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What should I wear to a job interview?

Updated on September 10, 2015

Job interview attire is a big deal because there’s no second chance to make a first impression. What you wear represents about 80% of the interview itself. Okay, maybe less, but it’s really important. It’s completely normal to be a bit nervous about what to wear.After all, you’ll be meeting your potential employers for the first time. Just remember to keep it cool.

Before laying ground rules, there’s something we need to set straight: Every organization is different. Some companies require their employees to wear suits and dress professionally, whereas others have a more relaxed tone. However, do not think there’s no way to find out beforehand and save yourself the embarrassment of going overly or under dressed. You just have to ask. It’ll save you a lot of time and help you ease some of the nerves. Anyway, here are some useful tips for dressing up for different types of interviews.

Formal Interview

You can hang around a company for a while before your interview date just to take a look at what they wear for work.However, it almost always comes down to the same thing: Suits. A recent fashion trend is wearing suits made of a shiny fabric that looks like something that could coat a frying pan. Make sure to stay clear of them unless you’re aspiring to work in a big band.Let us give you some tips:


You have the option of wearing skirts, make the best of it. Remember you are applying for a job, so dress smart. Skirts are best not to be over a biro longer above the knees.Black is the new black. And you get to add a splash of color with some edgy accessories to show a bit of your style. An embroidered necklace, a scarf, average sized earrings, or colorful bracelets. Just don´t overdo it.


Cotton beats linen, and sober colors are the best way to go. Also, if you are the accessory kind of person and decide to use a watch or maybe rings or bracelets, try to keep them toned to the occasion. If you’re not an expert matching, try to wear plain color ties, and leave the Batman printed tie for parties or saving Gotham. Shoes:choose leather over suede and only use black or brown. And yes, they must match your belt.

Business Casual

Business casual is a great way for your future employers to test your professionalism (and good taste). The key is to balance both formal and casual looks without falling way into any of both. It’s not as hard to manage as it sounds.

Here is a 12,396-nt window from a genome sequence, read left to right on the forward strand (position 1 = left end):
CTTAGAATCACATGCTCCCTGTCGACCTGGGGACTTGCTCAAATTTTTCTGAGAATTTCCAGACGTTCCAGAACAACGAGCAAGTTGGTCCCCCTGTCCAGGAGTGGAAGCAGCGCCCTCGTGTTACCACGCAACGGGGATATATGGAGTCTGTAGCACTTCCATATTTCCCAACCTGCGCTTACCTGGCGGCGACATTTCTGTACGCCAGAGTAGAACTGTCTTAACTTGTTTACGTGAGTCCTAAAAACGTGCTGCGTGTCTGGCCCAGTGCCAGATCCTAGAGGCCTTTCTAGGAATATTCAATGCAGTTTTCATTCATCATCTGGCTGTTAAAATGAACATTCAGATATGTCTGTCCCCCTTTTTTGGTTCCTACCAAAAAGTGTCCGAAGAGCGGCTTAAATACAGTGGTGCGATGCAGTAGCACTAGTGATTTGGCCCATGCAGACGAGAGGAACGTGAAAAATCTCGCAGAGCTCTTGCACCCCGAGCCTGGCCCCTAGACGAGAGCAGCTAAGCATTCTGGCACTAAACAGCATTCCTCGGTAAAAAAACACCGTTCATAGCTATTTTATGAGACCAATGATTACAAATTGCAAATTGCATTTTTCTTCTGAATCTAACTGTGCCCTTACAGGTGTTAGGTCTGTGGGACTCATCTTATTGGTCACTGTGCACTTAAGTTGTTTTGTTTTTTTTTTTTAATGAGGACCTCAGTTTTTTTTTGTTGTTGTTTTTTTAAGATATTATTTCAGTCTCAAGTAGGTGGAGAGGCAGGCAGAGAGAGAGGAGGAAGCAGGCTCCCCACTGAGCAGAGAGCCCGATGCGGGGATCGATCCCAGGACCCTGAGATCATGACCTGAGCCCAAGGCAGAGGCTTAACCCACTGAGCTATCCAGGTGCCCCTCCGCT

You can wear casual pants or slacks and combine them with cute tops and jackets. Dresses and skirts are acceptable but must be professional looking. The best is for them to go just above the knee; slits are accepted only for the purpose of moving more freely, not for showing your legs off. Keep the cleavages for other occasions and the makeup as fresh and natural as possible. Have fun with it!


Ordinarily business casual for guys should be fairly clear. It can a pair of chinos, a blazer and a good shirt without tie. So, you basically have the chance of looking good without needing to use a full suit. You can mix blazers with different colored pants or spark things up with a cool patterned button up shirt. Now is a good time to use those suede shoes. It’s all up to you, find a style that fits you and you feel comfortable with.

Wild Card: Start up Casual

This is a relatively new concept that has marked a trend thanks to the growing online market. It refers to much more casual attire that is well accepted when applying for a job in an expanding or online business.

Startup casual attire can include a nice pair of jeans (not an excuse for wearing ripped jeans), and light sweaters or button up shirts. You can play with colors and trends much more than you would with any other interview apparel. You get the chance to look and feel more relaxed and express your style.

No matter what type of interview you have to attend to, remember to always look polished and neat. Follow these simple tips and remember to print a bit of yourself to your outfits. You’ll do great.

What estimate score can you probably achieve from a job interview with a poor dressing code?

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    • Michaela Osiecki profile image


      3 years ago from USA

      These tips are great for people going into professional industries and office jobs, but don't really reflect the needs of people interviewing for labor positions or blue collar jobs.

    • peachpurple profile image


      3 years ago from Home Sweet Home

      formal wear should be sufficient, no low cuts and no polo shirts, good points


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